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Tuesday, May 21, 2024

Institutional Reforms: Two things PM Khan needs to do right now

Mushtaq Jumma, an ex-airliner and business consultant, presents two main solutions to improve governance in Pakistan.

The disadvantage of Privatization in Developing Countries: The option of Privatization takes place to enable competition in the monopolized sector, however, this experience has been proved successful in developed countries only while in developing countries it allows, those having political connections, nepotism and corruption, gain large wealth unfairly, with no economic gain for society and little or no care for poverty or social impacts. Privatization of Karachi Electric is an obvious example that led to woes of the masses reaching new heights with govt a silent spectator and while the private owners brazenly earn more and more by exploiting the agreement that was drafted more to their favor and less to the public favor.

The Woes of Public Sector Companies

Public sector companies of Pakistan are accruing annual losses estimated to be a Pak Rupee half to one trillion now while Sovereign Guarantees (which Govt of Pakistan undertakes on behalf of these public sector institutions to their suppliers/vendors) has crossed over to Pak Rupee 2 Trillion. And if asked for only one reason that caused the systemic destruction of the above companies is “Indefinite Job Contract” as a result of Nationalization.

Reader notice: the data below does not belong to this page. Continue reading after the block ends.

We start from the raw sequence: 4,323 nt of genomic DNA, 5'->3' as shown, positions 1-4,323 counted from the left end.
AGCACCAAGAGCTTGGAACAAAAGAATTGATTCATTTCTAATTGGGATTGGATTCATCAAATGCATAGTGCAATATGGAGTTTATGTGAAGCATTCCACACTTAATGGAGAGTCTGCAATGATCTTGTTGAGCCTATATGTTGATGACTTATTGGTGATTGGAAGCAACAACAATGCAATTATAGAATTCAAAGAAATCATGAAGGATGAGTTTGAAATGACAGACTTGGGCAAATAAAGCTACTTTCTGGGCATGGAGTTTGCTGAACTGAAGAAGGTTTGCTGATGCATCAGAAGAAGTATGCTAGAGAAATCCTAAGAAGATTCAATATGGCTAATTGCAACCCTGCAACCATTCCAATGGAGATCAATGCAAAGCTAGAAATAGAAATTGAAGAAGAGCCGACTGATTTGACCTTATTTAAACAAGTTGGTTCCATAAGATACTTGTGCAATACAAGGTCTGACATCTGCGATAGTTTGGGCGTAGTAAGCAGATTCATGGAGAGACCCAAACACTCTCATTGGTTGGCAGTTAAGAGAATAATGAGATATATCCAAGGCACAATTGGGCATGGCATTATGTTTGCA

While the 2nd reason is “Over Regulation” in the form of different cumbersome rules tying the hands of management officers to run the business unlike the managers of private companies who use their discretion as per their fair business judgment.

I assume Institutional Reforms and Civil Servant Reforms are interlinked with each other. Hence the same reforms can treat both. The major problems are:

Overwhelming Lengthy Procedures

The other day i.e. on 1st May 2021, I saw a newspaper advertisement by the Federal Ministry of Law & Justice of Pakistan with the caption “Vacancy Announcement” and strangely the “vacancy name” was missing in the whole advertisement of 90 words. The public servants are so overwhelmed with procedures that they forget the purpose of the advertisement.

Read more: Opinion: Governance crisis in Balochistan: Time to introduce reforms and get rid of conventional practices

A ridiculous and hugely expensive example/victim of lengthy procedures is a PIA aircraft (ATR-42) bearing registration number AP-BHN which is parked at Karachi airport and has been dismantled completely (means it can never fly again) just to provide parts to other aircraft due to shortage of parts owing to lengthy procurement procedures introduced in 2004 by PPRA. For imagining the loss, ATR-42’s aircraft market price is around US$ 15 Million and these ATRs are a new brand that was purchased to replace old Fokkers.

Most Vulnerable Human Resource